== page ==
Encouraging patients to seek online and telephonic consultations and fill in questionnaires before treatment may not be feasible in our setting. Though, the proposal that the patient’s body temperature should be measured using a non-contact infrared thermometer before treatment is possible. The reliability of body temperature, however, at times comes into question, since in cases where the patient presents with malignant disease (e.g., lymphoma) or fascial space infection, the body temperature may also rise. A thorough but quick history is taken from the patient concerning his/her condition and additional questions like travel history to COVID-19-affected locations, the presence of symptoms such as fever, shortness of breath, cough, and loss of smell/taste are also inquired.

In this institution, we have prioritized the surgical interventions to managing maxillofacial trauma, fascial space infections (e.g., Ludwig’s angina), malignant lesions (e.g., sarcomas and carcinomas), and any other condition in which delay could be detrimental to the patient’s life. For the cases of maxillofacial trauma, where applicable, closed reduction methods (e.g., maxillomandibular fixation) are preferred to open reduction and internal fixation. In a few selected cases with predictable favorable outcomes, some onco-surgical procedures are sometimes carried out under local anesthesia or conscious sedation. Performing SARS-CoV-2 tests to all patients admitted in oral and maxillofacial surgical wards on a routine basis as suggested by some authors [11] is not practical in our situation. Literature shows that conventional chest radiographs have the potential of giving a clue of the presence of COVID-19 [14]. Therefore, routine investigation such as a chest X-ray which is done in all cases in our setting may be relied upon as a preliminary indicator.

As the COVID-19 situation progresses, one may argue that closing oral and maxillofacial practices during the pandemic could reduce the chances of practicing OMS getting infected. However, in so doing it will increase the suffering of patients who require urgent oral and maxillofacial surgery care. These patients will in turn be directed to the emergency departments where the medical team is already overwhelmed with patients suffering from different conditions including COVID-19. It is our sole duty as OMS in Tanzania to protect both the patients and the medical team from any sort of infection and at the same time keep the healthcare system running efficiently.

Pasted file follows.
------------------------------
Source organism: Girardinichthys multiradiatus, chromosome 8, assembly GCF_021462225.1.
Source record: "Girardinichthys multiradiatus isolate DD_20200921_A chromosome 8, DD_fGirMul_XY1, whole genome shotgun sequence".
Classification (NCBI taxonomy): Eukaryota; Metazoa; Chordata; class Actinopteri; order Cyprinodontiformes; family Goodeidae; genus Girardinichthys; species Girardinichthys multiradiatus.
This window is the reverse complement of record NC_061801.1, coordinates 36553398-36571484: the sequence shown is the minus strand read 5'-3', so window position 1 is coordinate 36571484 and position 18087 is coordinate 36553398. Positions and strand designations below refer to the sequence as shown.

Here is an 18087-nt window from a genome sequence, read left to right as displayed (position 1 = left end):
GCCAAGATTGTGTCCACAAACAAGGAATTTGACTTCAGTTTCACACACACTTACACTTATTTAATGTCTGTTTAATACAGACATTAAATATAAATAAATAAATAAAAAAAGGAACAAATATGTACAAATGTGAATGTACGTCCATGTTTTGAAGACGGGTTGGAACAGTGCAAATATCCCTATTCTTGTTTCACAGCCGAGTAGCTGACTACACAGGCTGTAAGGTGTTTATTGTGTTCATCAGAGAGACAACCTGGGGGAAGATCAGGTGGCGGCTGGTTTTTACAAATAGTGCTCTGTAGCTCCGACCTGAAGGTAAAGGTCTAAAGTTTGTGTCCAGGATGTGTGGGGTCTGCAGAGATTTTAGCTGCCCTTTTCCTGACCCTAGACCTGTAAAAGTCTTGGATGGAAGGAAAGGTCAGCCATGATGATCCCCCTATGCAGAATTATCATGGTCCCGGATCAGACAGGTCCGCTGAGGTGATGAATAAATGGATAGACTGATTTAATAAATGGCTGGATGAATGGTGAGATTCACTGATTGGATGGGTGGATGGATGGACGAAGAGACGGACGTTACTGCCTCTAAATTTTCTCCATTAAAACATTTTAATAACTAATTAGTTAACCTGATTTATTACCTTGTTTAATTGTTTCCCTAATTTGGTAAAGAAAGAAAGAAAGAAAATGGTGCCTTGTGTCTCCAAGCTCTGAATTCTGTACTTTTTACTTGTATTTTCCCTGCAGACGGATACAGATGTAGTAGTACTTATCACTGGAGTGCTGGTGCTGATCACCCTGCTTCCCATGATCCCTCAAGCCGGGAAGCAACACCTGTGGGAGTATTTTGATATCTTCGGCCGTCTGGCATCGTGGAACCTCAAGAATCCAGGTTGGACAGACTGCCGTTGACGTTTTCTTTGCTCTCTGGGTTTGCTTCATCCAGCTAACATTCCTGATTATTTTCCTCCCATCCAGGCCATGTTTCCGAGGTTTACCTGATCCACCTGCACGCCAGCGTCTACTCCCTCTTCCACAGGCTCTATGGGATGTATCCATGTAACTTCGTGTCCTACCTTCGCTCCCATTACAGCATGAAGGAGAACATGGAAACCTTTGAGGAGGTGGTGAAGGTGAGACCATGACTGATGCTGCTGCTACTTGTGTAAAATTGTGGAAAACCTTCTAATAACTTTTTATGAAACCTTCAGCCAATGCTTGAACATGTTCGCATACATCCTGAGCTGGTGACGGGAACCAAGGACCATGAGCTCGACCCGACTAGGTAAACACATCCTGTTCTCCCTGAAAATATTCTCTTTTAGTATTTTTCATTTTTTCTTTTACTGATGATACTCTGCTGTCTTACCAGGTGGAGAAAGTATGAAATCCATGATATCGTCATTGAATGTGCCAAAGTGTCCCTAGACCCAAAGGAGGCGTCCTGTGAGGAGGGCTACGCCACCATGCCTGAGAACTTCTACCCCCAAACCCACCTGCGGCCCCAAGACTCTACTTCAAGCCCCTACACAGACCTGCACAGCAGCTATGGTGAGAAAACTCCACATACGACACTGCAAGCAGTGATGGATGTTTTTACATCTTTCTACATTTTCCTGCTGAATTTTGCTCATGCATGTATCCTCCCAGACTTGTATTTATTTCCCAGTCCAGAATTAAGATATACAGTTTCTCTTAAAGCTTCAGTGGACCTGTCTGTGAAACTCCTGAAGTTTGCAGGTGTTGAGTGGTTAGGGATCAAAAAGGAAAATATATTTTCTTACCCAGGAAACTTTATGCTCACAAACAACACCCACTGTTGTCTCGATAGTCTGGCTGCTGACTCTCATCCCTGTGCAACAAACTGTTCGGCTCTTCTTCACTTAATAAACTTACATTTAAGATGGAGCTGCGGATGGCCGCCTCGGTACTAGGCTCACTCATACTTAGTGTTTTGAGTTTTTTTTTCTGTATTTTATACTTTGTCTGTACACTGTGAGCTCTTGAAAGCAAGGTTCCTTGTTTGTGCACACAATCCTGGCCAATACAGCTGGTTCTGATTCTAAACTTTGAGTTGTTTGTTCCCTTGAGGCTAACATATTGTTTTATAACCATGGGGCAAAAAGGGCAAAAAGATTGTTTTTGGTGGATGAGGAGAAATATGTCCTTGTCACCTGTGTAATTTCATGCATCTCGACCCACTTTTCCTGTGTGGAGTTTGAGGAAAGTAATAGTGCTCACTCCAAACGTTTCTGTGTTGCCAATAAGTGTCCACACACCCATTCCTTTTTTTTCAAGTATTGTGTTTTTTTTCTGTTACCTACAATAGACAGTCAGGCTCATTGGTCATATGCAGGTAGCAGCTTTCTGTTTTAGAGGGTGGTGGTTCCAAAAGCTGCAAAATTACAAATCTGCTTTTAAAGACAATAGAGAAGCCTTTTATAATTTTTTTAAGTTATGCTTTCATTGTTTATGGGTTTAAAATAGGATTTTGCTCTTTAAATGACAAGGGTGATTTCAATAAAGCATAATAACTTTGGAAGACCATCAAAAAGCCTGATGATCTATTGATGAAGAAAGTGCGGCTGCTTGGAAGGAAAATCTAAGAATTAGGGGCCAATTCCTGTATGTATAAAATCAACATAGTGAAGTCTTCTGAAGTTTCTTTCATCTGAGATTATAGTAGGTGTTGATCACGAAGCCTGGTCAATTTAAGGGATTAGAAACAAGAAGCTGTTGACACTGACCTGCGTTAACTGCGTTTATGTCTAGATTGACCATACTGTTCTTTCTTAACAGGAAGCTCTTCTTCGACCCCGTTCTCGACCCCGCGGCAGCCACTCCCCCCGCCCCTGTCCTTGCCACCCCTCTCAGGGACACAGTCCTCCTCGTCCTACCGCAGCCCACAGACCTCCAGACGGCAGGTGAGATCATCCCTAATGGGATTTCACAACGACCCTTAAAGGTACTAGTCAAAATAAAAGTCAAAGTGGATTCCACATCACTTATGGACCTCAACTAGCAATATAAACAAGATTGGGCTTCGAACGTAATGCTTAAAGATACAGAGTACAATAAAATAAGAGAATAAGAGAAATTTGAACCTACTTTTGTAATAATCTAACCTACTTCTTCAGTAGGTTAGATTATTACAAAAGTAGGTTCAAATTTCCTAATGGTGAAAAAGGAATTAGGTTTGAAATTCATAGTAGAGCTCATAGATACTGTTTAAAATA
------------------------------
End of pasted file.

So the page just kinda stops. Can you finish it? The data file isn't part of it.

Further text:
In our center, in order to minimize the chances of contacting COVID-19, we have set local guidelines that should be followed. Patients are required to wash their hands with soap and running water and have their body temperature checked before entering the center. Inside the center, they are required to constantly wear a face mask and maintain a social distance of at least 6 feet apart. To all personnel involved in patient care, special sessions are organized for raising their awareness on COVID-19. The medical staff should take a thorough history from the patient and minimize the time spent with each patient without compromising standard treatment protocols. The decision of whether a given case is emergency or elective is made by a panel of not less than 3 specialists in the field of oral and maxillofacial surgery. Medical staff must wear protective gadgets (goggles, face shield, surgical masks, and aprons) whenever they attend patients. The face shields and goggles are disinfected while the mask and aprons are changed and disposed of appropriately after attending every patient. For all aerosol-generating procedures, powerful suction is used to remove blood and secretions from the site of operation. In the clinics, the operatories are disinfected every after attending patients, and the instruments are sterilized immediately after the procedures. Congestion of patients in the wards is minimized by shortening duration of hospital stay and, except when necessary, post-treatment follow-ups are scheduled with a long span of time.

In conclusion, it is plausible to continue with oral and maxillofacial services while maintaining strict preventing conditions against transmission of COVID-19. The creation of locally tailored standard guidelines for managing patients with the oral and maxillofacial conditions during the COVID-19 pandemic should be emphasized.